I am a veteran of the wars in Iraq and Afghanistan. When I left the military in 2007, I went through something called the Transition Assistance Program (TAP). It was a memorable experience, if only because I hadn’t seen overhead projectors and transparencies used since I was in grade school. There was probably some valuable information covered in the three-day course, but I couldn't tell you what it was. And, what any veteran could tell you is that this outdated program serves mostly as a cursory check in the box on your way out the door to civilian life.
In the military, I never felt unprepared. I went through training for everything I might encounter on a deployment (and many, many things I would not). But, when it came time to separate from the military, for the first time in my adult life, I wasn’t prepared – at least not in the way I had been in the military.
In my TAP class, I was with men and women who had led in battle – making life and death decisions on a daily basis. There were engineers, pilots, mechanics, logisticians - great Americans who had served and sacrificed, the men and women who make our military the finest fighting force the world has ever seen.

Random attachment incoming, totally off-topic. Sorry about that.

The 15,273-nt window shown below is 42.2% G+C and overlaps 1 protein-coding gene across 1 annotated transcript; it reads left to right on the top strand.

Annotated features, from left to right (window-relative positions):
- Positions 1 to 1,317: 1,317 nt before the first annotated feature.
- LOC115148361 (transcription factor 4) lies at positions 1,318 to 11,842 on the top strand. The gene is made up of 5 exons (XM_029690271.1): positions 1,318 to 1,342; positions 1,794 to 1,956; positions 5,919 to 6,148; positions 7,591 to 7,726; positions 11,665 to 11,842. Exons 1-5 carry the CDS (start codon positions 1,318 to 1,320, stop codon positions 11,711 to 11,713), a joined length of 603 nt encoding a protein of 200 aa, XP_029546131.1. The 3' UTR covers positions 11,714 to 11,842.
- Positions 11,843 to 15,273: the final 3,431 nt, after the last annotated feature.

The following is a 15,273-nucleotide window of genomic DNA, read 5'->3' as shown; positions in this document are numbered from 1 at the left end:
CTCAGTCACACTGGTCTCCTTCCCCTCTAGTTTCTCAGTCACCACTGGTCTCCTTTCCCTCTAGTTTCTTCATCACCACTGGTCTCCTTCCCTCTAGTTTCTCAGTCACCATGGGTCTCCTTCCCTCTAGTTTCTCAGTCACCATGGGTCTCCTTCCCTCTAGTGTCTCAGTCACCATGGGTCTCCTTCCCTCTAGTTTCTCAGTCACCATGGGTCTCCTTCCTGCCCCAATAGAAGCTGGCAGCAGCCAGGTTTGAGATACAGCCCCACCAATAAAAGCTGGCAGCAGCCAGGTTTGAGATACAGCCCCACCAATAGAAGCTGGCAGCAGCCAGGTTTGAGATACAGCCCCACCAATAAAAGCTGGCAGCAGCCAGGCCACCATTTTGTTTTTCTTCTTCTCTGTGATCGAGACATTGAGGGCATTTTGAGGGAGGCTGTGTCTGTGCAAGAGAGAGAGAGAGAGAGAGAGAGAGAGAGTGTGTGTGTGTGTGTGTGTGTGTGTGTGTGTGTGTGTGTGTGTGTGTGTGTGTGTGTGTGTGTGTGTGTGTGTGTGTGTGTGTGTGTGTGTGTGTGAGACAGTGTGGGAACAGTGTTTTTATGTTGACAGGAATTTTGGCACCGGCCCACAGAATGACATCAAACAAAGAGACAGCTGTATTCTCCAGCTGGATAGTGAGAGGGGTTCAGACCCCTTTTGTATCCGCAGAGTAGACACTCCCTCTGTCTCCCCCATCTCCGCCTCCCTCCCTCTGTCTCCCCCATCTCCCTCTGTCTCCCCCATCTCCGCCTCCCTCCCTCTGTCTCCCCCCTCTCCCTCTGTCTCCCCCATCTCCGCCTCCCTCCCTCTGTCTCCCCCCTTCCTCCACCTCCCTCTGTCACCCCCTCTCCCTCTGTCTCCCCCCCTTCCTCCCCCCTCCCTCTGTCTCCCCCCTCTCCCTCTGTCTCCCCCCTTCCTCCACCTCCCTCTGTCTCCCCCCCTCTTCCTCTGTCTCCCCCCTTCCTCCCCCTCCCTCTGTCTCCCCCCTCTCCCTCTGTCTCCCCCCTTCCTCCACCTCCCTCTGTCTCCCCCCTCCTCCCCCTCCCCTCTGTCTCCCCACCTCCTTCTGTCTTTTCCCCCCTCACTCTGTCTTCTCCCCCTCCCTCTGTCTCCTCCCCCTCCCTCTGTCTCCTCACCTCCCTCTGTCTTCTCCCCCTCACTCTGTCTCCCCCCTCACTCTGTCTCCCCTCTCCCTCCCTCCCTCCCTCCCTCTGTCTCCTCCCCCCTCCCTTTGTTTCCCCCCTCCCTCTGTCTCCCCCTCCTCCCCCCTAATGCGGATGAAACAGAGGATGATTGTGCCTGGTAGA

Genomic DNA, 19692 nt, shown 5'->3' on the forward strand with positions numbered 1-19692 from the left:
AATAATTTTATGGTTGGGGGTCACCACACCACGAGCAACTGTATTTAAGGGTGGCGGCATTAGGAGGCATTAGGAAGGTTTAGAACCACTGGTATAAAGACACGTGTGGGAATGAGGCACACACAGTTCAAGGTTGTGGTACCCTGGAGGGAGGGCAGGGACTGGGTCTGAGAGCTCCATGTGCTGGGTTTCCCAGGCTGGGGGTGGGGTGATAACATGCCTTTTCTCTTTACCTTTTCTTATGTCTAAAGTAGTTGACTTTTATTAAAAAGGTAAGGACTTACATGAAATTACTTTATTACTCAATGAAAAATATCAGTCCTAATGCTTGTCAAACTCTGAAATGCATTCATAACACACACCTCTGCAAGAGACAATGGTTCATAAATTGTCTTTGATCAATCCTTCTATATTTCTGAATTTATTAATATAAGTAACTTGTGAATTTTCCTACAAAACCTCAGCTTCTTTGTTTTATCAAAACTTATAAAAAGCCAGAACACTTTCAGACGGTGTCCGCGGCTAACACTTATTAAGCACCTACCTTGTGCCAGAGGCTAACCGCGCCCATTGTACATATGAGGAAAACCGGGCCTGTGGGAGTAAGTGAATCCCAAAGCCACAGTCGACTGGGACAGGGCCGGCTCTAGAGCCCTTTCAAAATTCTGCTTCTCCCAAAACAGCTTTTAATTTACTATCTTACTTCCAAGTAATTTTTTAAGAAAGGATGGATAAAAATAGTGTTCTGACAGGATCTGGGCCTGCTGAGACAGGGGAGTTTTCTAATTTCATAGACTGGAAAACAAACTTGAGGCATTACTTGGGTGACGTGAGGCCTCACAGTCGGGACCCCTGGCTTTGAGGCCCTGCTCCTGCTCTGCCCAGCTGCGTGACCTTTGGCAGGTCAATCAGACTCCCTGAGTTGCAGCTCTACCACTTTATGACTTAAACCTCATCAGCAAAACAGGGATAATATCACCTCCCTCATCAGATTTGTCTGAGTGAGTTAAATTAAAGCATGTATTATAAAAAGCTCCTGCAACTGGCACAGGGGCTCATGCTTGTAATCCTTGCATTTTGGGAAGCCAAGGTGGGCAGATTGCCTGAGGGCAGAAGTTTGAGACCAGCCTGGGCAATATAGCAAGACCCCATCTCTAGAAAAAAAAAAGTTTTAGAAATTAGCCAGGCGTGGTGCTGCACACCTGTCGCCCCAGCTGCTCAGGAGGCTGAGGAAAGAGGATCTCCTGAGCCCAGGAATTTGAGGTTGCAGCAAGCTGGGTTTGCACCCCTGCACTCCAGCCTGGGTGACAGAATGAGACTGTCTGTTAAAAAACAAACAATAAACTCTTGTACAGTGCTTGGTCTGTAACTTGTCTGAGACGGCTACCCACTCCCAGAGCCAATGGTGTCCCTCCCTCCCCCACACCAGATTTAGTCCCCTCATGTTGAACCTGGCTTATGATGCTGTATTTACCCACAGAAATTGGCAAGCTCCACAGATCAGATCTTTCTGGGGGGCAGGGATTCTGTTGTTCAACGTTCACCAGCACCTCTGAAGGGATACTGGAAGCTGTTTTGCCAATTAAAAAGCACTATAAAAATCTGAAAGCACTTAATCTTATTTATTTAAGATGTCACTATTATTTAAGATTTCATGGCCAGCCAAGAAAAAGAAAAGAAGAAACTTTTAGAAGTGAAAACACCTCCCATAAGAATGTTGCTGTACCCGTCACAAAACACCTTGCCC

So, given what these men and women have proven they can do in the most extreme circumstances, how is it that there are currently 1 million unemployed veterans? And how is it that the unemployment rate for post-9/11 veterans is at 13.3%? Does it make any sense that a combat medic who saved lives on the battlefield would have trouble finding work as an EMT back at home? Or, that we ask our young Marines and soldiers to be warriors and diplomats, to deploy time and time again into harm’s way, but cannot help them when they ask something of us – even something as easy as leveraging their skills, talents and unparalleled experience into a job?
It’s time to do more for veterans seeking employment. We have an obligation to make sure our veterans are able to navigate this difficult labor market and succeed in the civilian workforce. That’s why the President today announced a comprehensive plan to ensure that veterans have the employment support and assistance they deserve. Building on the First Lady and Dr. Jill Biden’s work through Joining Forces, and on the President’s Veterans Employment Council, the proposals outlined by the President today use every available avenue to make sure that veterans have the skills employers want and that employers understand the value of hiring a veteran.
Here’s what the President’s proposal does: